In addition, some researchers have also examined the effects of dysbiosis on various other diseases. Jiang et al. recently reported that the dysbiosis of gut microbiota increased the permeability of the gut and the blood-brain barrier and mediated or activated pathogenesis of Alzheimer’s disease [37]. Tang et al. reviewed the possible molecular pathways that connect gut microbiota to cardiovascular or cardio metabolic diseases, such as the trimethylamine/trimethylamine N-oxide pathway, SCFA pathway, and the primary and secondary bile acids pathways [38]. Other studies showed that dysbiosis was related to obstructive sleep apnea-induced hypertension [39] and metabolic diseases such as obesity and impaired liver function [40,41].

Dysbiosis and Epigenetic Regulation

Direct relation between gut microbiota and epigenetic regulation

A study has demonstrated that gut microbiota can affect epigenetic regulation in immune homeostasis by direct interaction with invariant natural killer cells (iNKTs) [42]. iNKT cells play important roles in ulcerative colitis (UC), IBD, and asthma by recognizing lipid antigens presented by CD1d molecules and secreting proinflammatory cytokines such as interleukin-4 (IL-4) and IL-13 [43,44]. Olszak et al. reported that microbial exposure to iNKT cells in germ-free mice decreased DNA methylation of the gene encoding the C-X-C motif chemokine ligand 16 (Cxcl16) and reduced its expression [42]. Cxcl16 acts as a chemo-attractant of activated CD8 T cells, NKT cells, and Th1-polarized T cells [45], and therefore, reduced levels of Cxcl16 leads to less accumulation of iNKT and improves barrier function. Therefore, the authors indicated the importance of contact with commensal microbes in early life for protection from immune-mediated disease such as IBD and asthma via restriction of the long-lasting activation of the iNKT pathway.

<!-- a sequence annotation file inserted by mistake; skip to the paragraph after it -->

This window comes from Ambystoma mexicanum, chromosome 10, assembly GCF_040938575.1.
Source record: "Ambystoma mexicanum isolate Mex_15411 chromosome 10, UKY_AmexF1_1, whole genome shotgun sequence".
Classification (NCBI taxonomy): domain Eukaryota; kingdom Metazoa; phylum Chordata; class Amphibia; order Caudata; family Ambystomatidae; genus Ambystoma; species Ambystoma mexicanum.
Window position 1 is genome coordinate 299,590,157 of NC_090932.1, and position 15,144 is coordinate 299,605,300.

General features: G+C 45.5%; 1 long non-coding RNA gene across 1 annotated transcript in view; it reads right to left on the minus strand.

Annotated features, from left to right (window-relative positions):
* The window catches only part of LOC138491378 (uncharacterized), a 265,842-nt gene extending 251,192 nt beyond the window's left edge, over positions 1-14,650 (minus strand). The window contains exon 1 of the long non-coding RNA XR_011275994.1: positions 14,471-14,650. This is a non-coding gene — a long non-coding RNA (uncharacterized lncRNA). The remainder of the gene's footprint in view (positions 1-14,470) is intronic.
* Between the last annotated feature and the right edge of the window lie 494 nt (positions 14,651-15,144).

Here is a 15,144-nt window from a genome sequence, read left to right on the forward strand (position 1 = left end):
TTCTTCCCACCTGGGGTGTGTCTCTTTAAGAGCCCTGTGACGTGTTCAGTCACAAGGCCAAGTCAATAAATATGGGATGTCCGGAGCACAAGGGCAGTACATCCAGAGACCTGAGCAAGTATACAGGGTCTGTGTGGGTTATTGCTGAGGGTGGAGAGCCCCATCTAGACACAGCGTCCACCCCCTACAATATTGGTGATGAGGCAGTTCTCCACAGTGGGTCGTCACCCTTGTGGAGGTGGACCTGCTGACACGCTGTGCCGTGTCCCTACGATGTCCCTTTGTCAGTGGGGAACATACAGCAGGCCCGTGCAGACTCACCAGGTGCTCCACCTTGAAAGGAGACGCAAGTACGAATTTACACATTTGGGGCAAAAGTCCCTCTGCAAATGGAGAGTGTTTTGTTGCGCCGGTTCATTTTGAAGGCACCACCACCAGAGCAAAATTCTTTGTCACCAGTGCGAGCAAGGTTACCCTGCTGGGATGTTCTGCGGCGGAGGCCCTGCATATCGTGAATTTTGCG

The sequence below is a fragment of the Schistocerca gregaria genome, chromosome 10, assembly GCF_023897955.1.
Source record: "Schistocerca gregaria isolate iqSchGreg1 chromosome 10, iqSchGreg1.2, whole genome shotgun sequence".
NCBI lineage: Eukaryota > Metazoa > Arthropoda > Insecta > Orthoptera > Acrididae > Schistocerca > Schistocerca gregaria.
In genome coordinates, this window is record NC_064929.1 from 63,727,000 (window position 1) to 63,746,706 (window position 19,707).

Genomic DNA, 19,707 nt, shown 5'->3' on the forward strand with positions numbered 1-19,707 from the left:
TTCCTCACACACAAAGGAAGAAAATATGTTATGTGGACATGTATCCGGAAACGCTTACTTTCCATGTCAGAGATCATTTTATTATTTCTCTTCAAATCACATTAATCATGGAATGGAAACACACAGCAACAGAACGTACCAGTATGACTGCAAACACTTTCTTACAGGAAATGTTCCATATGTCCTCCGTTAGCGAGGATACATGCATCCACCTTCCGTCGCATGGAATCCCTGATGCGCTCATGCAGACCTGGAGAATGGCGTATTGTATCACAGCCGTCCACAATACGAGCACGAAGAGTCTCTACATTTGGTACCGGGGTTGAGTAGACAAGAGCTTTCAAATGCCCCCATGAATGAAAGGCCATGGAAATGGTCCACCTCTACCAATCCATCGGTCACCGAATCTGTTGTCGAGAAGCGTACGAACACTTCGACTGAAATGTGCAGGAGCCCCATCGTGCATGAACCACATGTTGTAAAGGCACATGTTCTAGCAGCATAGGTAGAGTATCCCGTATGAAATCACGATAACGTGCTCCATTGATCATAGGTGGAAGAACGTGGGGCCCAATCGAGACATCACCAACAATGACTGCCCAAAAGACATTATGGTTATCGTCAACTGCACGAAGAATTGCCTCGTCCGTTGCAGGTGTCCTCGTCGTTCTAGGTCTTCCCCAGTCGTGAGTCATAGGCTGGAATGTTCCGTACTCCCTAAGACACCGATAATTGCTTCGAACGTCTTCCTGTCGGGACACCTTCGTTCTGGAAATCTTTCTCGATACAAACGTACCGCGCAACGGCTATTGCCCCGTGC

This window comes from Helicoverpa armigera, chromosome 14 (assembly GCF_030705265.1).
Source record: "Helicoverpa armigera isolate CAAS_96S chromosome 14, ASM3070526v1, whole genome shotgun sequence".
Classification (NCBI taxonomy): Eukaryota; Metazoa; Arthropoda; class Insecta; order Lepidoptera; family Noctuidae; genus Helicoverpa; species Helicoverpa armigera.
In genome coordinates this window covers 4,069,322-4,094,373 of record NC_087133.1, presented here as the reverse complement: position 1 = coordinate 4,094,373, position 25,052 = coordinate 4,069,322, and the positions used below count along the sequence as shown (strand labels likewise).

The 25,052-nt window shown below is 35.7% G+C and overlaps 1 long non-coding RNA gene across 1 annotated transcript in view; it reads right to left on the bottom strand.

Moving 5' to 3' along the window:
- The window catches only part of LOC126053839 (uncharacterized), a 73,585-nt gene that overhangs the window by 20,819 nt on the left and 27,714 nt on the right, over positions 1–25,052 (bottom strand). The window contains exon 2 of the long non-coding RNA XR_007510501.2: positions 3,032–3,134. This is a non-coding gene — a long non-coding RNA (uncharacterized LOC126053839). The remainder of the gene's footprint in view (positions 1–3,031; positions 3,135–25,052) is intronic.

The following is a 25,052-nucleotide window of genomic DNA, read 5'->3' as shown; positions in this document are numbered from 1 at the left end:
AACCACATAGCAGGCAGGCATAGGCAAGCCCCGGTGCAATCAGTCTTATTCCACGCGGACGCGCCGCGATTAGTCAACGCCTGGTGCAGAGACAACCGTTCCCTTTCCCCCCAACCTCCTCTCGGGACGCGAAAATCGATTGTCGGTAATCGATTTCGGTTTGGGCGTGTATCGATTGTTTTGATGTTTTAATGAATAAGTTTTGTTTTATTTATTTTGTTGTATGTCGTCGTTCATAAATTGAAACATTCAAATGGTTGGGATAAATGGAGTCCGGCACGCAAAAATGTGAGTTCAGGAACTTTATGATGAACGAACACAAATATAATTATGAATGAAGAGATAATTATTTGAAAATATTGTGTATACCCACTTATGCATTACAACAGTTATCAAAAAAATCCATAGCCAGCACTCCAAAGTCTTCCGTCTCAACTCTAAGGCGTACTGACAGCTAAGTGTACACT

Indirect relation between gut microbiota and epigenetic regulation through metabolites

Owing to the direct contact of diet-derived nutrients with the gut microbiome, nutritional modification can induce rapid shifts in the gut microbiome and probably cause diseases related to microbial dysbiosis [46]. Alterations in the gut microbiome may induce changes in microbial metabolites, which can be important but indirect regulators of the host epigenome. The intestinal microorganisms produce various low molecular weight bioactive substances including SCFAs, biotin, and other microbial metabolites such as folate and vitamin B2, which exert beneficial effects on physiological and epigenetic regulation [47,48].